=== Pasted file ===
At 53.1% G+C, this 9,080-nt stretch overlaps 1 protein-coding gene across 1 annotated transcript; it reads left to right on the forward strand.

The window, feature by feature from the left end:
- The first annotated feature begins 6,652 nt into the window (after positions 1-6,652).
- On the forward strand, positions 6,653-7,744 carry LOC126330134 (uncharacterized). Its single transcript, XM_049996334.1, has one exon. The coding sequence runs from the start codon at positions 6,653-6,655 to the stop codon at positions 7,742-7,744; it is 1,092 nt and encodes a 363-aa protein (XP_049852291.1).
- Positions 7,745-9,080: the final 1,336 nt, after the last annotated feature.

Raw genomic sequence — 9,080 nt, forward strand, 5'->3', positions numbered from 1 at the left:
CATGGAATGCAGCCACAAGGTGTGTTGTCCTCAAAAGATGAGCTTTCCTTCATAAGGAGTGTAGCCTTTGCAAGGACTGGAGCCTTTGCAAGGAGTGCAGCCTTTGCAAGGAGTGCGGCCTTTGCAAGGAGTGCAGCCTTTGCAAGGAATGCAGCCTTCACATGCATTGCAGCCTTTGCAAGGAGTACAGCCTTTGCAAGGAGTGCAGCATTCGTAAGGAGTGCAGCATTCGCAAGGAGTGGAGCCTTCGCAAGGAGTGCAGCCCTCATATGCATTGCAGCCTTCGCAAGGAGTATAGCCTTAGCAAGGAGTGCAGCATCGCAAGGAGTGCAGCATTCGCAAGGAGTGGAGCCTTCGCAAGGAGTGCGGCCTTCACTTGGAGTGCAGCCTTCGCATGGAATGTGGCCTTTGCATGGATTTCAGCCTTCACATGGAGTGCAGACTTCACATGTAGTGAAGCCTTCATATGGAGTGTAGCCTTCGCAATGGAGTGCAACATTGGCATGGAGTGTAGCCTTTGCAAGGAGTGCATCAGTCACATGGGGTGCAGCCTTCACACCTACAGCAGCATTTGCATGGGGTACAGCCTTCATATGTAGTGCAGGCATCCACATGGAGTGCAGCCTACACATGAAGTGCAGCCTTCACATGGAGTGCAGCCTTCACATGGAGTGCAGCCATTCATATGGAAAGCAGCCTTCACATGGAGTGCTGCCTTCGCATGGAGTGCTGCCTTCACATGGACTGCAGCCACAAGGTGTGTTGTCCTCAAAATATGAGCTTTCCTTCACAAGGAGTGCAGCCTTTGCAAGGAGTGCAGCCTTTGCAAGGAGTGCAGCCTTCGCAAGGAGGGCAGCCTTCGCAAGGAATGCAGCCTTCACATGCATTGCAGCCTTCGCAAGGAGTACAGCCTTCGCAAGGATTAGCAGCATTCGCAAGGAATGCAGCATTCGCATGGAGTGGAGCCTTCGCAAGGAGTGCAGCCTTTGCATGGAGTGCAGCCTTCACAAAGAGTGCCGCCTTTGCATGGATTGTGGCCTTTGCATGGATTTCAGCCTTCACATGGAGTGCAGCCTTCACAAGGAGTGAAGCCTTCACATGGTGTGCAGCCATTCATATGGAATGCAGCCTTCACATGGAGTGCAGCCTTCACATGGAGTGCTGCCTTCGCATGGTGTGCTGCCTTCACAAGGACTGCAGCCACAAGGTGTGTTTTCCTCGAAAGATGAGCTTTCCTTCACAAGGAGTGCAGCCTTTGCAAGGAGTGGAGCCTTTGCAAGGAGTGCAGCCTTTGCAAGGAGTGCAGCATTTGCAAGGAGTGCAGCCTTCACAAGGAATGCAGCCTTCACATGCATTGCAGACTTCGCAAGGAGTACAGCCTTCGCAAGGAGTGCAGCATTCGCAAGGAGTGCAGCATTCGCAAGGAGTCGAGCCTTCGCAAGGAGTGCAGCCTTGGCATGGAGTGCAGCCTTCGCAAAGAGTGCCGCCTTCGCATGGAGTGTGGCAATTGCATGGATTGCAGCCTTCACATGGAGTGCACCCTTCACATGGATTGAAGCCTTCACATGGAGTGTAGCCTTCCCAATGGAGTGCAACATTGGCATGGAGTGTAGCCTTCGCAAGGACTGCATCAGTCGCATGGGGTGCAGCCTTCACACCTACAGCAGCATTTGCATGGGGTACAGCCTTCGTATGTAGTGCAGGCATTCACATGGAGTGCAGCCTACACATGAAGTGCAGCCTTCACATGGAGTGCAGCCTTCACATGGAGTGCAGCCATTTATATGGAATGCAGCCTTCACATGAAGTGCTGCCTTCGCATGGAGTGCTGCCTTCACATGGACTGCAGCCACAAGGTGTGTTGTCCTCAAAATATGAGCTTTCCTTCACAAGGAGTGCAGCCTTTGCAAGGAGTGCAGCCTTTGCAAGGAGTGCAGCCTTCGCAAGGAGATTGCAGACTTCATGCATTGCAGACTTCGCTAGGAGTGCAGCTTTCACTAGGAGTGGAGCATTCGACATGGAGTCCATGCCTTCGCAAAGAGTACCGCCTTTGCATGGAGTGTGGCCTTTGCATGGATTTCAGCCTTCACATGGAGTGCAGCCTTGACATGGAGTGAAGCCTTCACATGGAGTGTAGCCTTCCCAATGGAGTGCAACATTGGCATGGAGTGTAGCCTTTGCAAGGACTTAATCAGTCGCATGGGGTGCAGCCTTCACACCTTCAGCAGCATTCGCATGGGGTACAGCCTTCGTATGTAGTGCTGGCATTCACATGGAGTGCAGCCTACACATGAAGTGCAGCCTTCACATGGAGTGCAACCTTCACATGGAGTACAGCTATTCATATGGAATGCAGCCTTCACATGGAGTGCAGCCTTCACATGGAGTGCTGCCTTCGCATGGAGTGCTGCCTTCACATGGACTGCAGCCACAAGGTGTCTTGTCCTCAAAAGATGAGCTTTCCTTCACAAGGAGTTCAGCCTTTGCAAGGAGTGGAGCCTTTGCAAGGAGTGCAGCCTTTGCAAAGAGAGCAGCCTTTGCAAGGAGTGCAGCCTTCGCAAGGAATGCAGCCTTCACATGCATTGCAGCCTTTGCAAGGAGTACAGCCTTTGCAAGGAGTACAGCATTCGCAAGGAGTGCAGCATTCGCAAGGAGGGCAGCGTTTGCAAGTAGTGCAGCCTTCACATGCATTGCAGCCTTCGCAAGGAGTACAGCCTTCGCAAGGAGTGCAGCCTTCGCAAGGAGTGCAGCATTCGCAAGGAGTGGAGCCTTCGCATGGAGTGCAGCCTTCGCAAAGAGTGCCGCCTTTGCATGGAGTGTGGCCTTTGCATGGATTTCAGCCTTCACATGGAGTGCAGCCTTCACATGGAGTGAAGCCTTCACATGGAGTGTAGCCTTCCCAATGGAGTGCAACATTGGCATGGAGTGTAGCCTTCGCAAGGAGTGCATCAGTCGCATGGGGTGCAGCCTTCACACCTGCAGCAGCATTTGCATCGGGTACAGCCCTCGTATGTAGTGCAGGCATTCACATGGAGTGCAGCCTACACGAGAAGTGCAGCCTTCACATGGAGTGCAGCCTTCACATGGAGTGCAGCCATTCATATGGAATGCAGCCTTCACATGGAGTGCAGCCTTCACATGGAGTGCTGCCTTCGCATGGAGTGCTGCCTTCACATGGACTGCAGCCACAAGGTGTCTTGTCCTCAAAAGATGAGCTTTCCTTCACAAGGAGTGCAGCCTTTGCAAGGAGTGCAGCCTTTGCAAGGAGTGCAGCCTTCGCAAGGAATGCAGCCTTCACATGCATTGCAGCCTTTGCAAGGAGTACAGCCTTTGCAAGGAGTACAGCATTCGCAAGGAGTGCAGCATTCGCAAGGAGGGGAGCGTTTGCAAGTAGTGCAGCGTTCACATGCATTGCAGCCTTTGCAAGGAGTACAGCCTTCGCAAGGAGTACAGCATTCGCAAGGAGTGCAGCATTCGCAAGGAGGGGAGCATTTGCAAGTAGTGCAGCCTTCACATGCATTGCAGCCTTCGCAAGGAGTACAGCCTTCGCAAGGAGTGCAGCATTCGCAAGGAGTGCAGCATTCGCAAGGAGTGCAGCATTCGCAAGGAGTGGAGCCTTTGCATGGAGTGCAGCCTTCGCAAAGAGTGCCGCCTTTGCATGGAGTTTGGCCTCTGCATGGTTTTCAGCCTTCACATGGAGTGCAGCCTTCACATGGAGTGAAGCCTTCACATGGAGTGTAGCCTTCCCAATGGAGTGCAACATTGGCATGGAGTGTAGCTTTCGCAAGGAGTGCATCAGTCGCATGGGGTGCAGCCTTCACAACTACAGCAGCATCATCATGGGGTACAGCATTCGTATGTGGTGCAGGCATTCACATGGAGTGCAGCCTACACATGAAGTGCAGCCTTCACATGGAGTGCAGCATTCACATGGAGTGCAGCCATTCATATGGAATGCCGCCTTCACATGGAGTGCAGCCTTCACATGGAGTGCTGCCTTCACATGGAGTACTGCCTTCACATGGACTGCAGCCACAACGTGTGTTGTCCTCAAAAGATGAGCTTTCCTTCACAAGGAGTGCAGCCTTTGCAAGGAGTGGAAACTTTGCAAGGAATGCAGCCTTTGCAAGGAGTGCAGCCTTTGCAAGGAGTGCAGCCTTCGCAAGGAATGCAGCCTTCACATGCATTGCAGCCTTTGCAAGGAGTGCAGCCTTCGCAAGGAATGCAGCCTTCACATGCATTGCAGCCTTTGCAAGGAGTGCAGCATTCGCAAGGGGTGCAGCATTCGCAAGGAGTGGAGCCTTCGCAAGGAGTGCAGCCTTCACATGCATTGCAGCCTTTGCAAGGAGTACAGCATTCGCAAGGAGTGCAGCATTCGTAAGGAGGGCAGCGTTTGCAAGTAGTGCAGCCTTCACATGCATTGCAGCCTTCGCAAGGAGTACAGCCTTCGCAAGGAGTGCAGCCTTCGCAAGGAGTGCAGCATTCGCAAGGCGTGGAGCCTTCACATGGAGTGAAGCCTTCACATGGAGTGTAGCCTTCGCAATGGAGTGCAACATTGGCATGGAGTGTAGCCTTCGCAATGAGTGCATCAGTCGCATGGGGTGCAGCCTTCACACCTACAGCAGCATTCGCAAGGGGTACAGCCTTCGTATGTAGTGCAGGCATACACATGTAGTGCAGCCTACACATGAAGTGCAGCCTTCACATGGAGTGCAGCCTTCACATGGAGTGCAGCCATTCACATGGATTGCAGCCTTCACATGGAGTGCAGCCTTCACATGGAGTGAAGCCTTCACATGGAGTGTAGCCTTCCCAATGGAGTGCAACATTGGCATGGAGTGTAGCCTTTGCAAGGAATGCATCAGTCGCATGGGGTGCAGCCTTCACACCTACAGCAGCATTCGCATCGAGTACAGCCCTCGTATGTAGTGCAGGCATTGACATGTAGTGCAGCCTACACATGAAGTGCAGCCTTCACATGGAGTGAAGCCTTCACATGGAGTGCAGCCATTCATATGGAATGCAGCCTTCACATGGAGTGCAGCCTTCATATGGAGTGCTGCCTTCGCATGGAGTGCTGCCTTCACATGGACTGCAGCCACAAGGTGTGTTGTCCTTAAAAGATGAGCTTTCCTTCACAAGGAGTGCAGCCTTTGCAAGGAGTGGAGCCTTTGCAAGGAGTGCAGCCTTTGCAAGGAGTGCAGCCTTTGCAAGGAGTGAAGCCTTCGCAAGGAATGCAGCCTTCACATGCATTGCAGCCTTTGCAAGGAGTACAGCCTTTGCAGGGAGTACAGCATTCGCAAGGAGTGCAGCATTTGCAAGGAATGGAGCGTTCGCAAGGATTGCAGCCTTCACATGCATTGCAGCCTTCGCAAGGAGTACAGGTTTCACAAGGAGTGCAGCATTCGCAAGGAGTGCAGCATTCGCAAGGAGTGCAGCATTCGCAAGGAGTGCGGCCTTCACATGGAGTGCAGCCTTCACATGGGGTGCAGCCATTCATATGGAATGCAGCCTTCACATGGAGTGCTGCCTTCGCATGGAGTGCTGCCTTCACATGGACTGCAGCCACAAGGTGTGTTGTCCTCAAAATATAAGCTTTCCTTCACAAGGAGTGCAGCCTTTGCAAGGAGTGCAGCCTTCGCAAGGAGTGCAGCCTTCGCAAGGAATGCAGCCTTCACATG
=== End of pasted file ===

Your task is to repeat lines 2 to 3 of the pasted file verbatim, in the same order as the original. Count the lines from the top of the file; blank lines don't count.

The window, feature by feature from the left end:
- The first annotated feature begins 6,652 nt into the window (after positions 1-6,652).